Answer: Stripe collects credit and debit card payments, but it doesn’t integrate specifically with PayPal. However, if a visitor has a PayPal debit card (which is processed with a number like a regular credit or debit card).
Stripe is better for coders or programmers, whereas PayPal is best for people without programming savvy. Stripe is highly customizable – if you know what you’re doing – while PayPal is ready to use out-of-the-box and doesn’t require tweaking.
Overall, PayPal is better for beginners, as well as individuals and professionals with basic financing needs, while Stripe is great for professionals and companies that want to customize their payment gateway tool.
The payment gateway provider you choose will depend on your business’ needs, particularly how much you sell (or plan to make in sales), whether or not you need a card reader (and are okay with paying for one versus getting one for free) and if you plan to use a different provider in the future (which is where data portability comes in).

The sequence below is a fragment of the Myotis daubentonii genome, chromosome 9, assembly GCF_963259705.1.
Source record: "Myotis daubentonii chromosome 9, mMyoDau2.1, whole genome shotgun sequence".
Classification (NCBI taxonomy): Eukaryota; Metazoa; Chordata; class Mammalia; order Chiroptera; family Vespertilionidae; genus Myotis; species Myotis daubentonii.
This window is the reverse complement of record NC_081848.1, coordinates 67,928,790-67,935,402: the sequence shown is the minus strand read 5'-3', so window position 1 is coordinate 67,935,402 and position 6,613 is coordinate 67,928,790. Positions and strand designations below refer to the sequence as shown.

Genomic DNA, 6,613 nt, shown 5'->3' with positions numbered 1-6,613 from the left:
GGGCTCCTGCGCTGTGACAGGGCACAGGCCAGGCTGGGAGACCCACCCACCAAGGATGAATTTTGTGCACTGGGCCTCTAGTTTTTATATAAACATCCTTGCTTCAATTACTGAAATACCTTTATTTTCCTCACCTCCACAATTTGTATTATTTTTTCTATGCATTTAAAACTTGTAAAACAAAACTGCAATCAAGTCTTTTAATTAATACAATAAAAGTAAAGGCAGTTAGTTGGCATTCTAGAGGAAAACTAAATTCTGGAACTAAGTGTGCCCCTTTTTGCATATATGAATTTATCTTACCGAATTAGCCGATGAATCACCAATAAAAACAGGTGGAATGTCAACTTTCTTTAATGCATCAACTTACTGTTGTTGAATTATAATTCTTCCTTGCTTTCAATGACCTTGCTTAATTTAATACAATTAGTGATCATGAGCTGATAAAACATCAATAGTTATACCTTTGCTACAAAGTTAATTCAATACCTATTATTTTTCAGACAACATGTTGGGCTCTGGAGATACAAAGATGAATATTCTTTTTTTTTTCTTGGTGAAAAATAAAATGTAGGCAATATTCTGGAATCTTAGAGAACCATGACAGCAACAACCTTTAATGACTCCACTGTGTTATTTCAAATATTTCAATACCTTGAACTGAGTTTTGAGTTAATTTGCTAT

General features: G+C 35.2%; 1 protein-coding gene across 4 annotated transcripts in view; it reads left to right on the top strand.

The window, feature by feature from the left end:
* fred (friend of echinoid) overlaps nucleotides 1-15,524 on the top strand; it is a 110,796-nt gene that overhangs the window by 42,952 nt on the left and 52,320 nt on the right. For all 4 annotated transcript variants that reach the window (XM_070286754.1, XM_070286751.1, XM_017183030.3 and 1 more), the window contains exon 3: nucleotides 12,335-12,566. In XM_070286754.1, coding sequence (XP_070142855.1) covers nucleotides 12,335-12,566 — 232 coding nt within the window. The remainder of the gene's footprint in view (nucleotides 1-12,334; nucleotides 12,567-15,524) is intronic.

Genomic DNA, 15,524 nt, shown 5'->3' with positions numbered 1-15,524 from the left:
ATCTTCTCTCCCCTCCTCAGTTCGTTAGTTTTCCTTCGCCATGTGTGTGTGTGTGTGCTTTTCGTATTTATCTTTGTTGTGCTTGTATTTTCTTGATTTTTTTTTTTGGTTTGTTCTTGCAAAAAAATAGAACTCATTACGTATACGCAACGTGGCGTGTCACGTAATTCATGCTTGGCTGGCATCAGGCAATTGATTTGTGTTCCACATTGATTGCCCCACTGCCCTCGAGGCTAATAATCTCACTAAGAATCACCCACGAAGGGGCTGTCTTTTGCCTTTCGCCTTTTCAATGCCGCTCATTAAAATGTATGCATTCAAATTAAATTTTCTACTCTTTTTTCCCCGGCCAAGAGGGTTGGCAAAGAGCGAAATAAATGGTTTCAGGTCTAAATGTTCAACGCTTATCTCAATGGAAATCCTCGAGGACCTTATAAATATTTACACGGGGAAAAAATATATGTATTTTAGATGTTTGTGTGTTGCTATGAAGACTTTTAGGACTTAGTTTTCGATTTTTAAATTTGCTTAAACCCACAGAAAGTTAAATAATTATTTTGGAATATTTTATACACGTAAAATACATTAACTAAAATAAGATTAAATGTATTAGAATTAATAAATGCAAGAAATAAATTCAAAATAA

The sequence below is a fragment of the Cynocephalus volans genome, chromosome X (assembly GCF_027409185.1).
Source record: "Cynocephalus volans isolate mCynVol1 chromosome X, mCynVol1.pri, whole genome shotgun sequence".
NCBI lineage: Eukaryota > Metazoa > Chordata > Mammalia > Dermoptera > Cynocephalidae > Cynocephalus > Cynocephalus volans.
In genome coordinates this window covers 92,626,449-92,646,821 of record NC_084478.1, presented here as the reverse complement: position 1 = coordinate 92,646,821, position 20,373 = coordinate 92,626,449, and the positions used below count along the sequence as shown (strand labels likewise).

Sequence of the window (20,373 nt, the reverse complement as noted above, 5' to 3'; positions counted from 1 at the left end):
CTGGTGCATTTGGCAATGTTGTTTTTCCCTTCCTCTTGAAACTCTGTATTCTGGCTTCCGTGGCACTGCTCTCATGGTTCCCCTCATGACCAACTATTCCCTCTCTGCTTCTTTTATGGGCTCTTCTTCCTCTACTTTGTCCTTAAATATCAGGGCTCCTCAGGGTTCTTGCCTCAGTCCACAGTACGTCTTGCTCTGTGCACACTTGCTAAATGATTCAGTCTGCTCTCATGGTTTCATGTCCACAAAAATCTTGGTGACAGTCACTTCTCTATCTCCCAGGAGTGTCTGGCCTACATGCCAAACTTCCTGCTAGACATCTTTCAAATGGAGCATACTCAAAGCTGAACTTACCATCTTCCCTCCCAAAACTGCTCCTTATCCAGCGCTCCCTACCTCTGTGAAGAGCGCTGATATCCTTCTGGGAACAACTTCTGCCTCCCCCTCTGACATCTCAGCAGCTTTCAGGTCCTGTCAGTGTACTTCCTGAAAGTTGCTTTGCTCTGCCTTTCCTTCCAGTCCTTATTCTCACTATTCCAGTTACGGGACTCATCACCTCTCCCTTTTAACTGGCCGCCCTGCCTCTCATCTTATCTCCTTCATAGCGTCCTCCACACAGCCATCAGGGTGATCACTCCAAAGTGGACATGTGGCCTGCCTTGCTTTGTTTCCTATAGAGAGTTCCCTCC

And again, consider if you need to customize the service you use – if so, Stripe is the better option, plus they offer developer support from experts.
If you make a high amount in sales, Stripe is a good option, and they offer perks once you reach a certain (high) sales threshold. If you’re just starting out or happen to make a smaller amount in sales per month, PayPal is the more cost-effective option.
When it comes to the card reader, you’ll have to pay for one if you opt for Stripe, while PayPal offers both free and paid options. But the biggest differentiator for some professionals will be data portability – if there’s a chance you’ll need to move credit card data to a different provider in the future, Stripe is the only option that makes that possible and safe.
Consider this option, too: setting up both Stripe and PayPal. Since they’re both essentially free to set up and use, and they have very similar processing fees, you can plan out how much you’ll be charged regardless of the payment option your customers choose.
You can then offer your customers both options and let them pick the one they’re more comfortable with. The only drawback to this option is that you’ll get deposits from two different payment services, which could make your paperwork a bit more complex to keep up with.